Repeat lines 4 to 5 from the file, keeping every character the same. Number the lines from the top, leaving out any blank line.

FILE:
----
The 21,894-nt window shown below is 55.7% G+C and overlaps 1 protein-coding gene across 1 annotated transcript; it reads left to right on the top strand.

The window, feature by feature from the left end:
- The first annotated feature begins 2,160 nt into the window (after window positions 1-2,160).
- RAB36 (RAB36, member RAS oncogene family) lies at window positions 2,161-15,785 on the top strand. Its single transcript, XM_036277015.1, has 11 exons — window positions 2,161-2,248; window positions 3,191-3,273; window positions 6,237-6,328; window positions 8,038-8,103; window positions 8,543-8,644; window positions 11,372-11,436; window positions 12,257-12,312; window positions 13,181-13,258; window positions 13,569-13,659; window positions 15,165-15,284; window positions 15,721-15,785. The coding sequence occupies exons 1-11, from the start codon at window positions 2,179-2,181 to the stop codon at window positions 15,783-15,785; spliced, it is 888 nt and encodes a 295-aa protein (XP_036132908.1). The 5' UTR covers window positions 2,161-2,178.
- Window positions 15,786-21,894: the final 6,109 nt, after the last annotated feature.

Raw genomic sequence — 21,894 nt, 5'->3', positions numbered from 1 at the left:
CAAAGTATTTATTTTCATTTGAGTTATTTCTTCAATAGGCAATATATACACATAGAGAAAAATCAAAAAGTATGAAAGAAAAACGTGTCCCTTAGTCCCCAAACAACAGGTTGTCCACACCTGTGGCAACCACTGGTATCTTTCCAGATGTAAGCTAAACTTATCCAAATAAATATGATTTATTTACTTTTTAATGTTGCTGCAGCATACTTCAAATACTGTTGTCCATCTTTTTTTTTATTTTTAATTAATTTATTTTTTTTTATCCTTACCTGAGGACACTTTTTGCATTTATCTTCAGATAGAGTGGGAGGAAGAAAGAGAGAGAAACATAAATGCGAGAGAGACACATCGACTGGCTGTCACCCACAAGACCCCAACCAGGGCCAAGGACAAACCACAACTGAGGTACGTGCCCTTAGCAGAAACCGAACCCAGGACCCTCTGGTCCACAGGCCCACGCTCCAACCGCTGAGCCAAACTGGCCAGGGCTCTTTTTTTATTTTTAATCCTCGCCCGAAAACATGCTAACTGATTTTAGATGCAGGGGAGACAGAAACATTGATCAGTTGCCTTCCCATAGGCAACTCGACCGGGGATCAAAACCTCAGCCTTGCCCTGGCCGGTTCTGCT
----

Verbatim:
- RAB36 (RAB36, member RAS oncogene family) lies at window positions 2,161-15,785 on the top strand. Its single transcript, XM_036277015.1, has 11 exons — window positions 2,161-2,248; window positions 3,191-3,273; window positions 6,237-6,328; window positions 8,038-8,103; window positions 8,543-8,644; window positions 11,372-11,436; window positions 12,257-12,312; window positions 13,181-13,258; window positions 13,569-13,659; window positions 15,165-15,284; window positions 15,721-15,785. The coding sequence occupies exons 1-11, from the start codon at window positions 2,179-2,181 to the stop codon at window positions 15,783-15,785; spliced, it is 888 nt and encodes a 295-aa protein (XP_036132908.1). The 5' UTR covers window positions 2,161-2,178.
- Window positions 15,786-21,894: the final 6,109 nt, after the last annotated feature.